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Expert Calls for Irrigation to Increase Tea Production in Tanzania

Much as the country may miss its initial tea production estimate by 8.6 per cent this year because of drought, expert’s advice that the country needs to put irrigation schemes in the out growers’ farms to boost output.

Tanzania is the fourth largest tea producer in Africa.

However, the Tea Board of Tanzania wories that this year’s production may drop to 32,000 metric tons in the year through June, compared with the prior 35,000-tonne estimate due to late rains.However, the Tea Research Institute of Tanzania research director Emmanuel Simbua, was of the view that laying irrigation infrastructure to tea out growers, who produce 50 per cent of the total crop output, would country’s production significantly.

“We can only avoid the impact of drought, if the government intervenes by putting irrigation systems to out-growers and help them boost tea output,” he told The Citizen on Saturday in a telephone interview.In Tanzania, about 500 hectares of tea farms are under irrigation, making it the largest tea irrigated area in the world.

However, such schemes are only for the large plantations leaving small farmers to feel the impact of unreliable rains.

Output is just 1,500 tonnes short of the reduced goal, he said. Farmers grew 33,000 tonnes of the leaves in the prior year, board figures show.

“This season the weather has not been very good, especially since September,” the director general of Tanzania Tea Board Mathias Assenga said. “We cannot achieve 35,000 tonnes, but 32,000 tonnes, and we are now remaining with a little volume to achieve this.”

Tanzanian tea is black tea characterized by a strong and fruity flavor.The country exported 28,064 tonnes of the leaves in the 2009-10 season worth about $57 million, according to the board.

Agriculture generates more than 40 percent of the country’s gross domestic product, the CIA World Factbook shows. The board is trying to encourage farmers to introduce the crop to areas bordering Kenya and to use more fertilisers.

“Production by some estates will be a little bit up because of increased care, and volumes from Usambara in the north will improve because of a replanting programme,” said Assenga.

Still, output in the coming 2011-12 year may be 35,000 tons, 3 percent lower than the March 11 forecast of 36,000 tons, because of adverse weather, he said. Wider planting and improved field management may raise production from the current period, he said.

The March projection for the next season’s output would be 18 percent lower than the 44,000-tonne target in 2008, Assenga said, citing lower-than-anticipated planting and adverse weather. A sowing plan that’s in progress may raise production to 44,000 tonnes in the 2015-16 year, he said.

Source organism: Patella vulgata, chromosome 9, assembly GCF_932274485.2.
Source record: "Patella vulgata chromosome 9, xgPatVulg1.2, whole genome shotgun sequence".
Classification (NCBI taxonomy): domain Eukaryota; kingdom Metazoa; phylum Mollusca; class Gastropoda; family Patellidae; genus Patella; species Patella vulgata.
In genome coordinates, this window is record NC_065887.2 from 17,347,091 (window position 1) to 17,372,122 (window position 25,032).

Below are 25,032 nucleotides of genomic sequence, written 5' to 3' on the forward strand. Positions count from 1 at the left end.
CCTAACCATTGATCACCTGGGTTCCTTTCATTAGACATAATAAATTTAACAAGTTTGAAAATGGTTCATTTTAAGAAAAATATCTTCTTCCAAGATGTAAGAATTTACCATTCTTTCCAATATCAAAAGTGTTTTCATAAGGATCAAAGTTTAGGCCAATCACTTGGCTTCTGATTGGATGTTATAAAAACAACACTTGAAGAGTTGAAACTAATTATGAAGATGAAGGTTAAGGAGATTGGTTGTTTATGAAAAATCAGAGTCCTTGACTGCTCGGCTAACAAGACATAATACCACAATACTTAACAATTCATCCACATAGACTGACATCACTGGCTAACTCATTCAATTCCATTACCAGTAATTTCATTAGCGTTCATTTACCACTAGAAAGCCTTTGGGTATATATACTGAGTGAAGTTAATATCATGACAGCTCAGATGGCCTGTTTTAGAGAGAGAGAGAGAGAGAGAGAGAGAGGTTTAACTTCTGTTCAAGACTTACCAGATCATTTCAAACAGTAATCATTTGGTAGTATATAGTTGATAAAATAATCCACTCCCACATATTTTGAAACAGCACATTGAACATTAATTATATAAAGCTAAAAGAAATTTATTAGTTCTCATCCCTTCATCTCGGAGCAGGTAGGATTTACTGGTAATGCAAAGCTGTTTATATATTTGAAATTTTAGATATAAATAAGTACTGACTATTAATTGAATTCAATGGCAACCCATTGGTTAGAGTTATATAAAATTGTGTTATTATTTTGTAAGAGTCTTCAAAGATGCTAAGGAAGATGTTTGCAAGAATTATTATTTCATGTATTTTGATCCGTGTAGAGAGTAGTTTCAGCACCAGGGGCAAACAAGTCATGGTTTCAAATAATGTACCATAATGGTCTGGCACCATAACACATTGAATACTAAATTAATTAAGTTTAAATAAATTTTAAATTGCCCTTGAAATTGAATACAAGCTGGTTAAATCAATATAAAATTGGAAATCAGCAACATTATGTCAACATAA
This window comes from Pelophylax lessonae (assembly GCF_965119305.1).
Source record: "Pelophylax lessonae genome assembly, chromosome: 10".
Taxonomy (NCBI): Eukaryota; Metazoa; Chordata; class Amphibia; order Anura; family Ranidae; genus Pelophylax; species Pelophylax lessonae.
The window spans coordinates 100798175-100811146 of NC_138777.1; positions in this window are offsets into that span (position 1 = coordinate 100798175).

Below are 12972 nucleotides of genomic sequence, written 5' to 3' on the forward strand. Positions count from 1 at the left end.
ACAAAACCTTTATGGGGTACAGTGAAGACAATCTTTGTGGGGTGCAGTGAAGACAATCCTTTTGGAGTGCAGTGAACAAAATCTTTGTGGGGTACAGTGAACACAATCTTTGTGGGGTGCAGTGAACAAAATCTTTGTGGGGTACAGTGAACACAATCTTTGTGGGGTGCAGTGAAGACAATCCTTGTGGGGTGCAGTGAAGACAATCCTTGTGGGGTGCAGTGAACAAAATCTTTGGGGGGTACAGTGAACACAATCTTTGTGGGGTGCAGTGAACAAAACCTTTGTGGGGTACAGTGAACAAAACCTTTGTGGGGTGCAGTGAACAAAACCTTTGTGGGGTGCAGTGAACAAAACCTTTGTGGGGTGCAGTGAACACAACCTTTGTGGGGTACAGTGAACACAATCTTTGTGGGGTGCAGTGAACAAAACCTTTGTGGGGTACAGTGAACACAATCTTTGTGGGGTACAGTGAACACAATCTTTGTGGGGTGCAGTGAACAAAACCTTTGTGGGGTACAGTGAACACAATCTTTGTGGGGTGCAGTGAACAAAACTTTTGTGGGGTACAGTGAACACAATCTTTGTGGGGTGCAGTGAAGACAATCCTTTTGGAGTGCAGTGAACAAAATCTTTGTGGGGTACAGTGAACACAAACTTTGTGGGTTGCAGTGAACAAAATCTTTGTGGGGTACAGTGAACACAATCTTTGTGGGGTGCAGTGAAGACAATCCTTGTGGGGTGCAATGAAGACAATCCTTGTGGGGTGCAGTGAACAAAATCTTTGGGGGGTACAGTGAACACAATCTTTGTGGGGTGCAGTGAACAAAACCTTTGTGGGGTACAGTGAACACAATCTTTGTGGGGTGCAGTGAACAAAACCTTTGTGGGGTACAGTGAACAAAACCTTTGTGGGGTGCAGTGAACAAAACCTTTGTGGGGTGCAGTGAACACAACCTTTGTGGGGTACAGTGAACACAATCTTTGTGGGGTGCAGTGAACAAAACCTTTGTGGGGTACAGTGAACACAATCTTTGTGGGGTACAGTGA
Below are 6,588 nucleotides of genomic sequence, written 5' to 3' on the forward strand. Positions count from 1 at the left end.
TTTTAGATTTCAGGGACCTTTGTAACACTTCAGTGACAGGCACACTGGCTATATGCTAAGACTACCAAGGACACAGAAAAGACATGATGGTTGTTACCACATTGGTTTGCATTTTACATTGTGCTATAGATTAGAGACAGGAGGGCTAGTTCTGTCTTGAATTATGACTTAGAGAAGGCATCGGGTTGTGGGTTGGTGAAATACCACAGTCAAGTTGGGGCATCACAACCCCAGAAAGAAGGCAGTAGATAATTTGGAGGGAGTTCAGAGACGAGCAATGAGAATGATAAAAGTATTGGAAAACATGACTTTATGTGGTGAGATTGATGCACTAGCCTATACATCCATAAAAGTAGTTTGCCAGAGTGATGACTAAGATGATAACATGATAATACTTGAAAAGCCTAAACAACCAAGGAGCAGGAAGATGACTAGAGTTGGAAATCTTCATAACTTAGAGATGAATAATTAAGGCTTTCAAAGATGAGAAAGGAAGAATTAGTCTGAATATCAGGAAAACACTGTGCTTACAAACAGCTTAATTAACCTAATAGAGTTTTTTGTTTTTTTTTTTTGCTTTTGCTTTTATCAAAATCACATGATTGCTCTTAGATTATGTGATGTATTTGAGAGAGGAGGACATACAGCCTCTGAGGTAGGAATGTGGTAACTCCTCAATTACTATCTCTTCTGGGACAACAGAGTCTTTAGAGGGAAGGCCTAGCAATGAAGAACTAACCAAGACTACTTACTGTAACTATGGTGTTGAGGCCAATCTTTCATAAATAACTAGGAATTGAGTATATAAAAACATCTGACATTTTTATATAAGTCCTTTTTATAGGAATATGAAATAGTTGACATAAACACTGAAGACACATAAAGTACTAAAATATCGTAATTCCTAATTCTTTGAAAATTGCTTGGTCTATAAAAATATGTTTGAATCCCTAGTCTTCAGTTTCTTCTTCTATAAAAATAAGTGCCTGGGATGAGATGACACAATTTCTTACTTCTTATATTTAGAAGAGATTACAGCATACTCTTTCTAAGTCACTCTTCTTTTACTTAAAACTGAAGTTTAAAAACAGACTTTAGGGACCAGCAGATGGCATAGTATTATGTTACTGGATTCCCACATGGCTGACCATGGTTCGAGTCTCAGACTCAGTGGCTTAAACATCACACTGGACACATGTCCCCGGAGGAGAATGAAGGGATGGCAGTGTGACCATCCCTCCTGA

Tanzania, East Africa’s second-biggest economy, ranks behind Kenya, Malawi and Uganda in tea production on the continent, according to the United Nations’ Food and Agricultural Organization.

The main growing areas are Iringa and Mbeya in the south, Tanga in the northeast and Kagera in the northwest.

Four-fifths of the country’s tea is sold to foreign buyers from the U.K, Germany to India and the United Arab Emirates. About half of Tanzanian tea exports are channeled through the world’s biggest auction for the leaves in the port city of Mombasa in neighboring Kenya.

Tea is produced mostly in the foothill districts of the south and north. The northern tea producing region is in the area leading up to Mount Kilimanjaro. The main tea area in the north is Usambara in the Masai Steppe. In the south, tea is grown in the Njombe and Mufindi regions where the foothills rise up to the mountains bordering the Great Rift Valley and Lake Malawi.

Tea production remained in the control of large foreign-owned estates up until independence in 1961. When Tanzania became a republic it nationalized many of the large tea estates and encouraged smallholders to grow tea independently. The Tanzanian Tea Authority controlled the tea industry and bought the tea from the independent growers at a fixed price. Economic decline combined with the strict price controls served to virtually destroy smallholder tea production by the late 1990s.

Economic reform revived the large tea estates and majority shares were sold to foreign interests. This influx of foreign capital and the loosening price controls helped to revive the tea industry in Tanzania. The role of the Tanzania Tea Authority has change to that of a research and regulatory agency.

Smallholder tea production has also seen a revival. Several smallholder associations give independent producers access to resources and markets that would otherwise be out of reach. This support for smallholder tea producers has been the main factor in the improving quality of tea in recent years.

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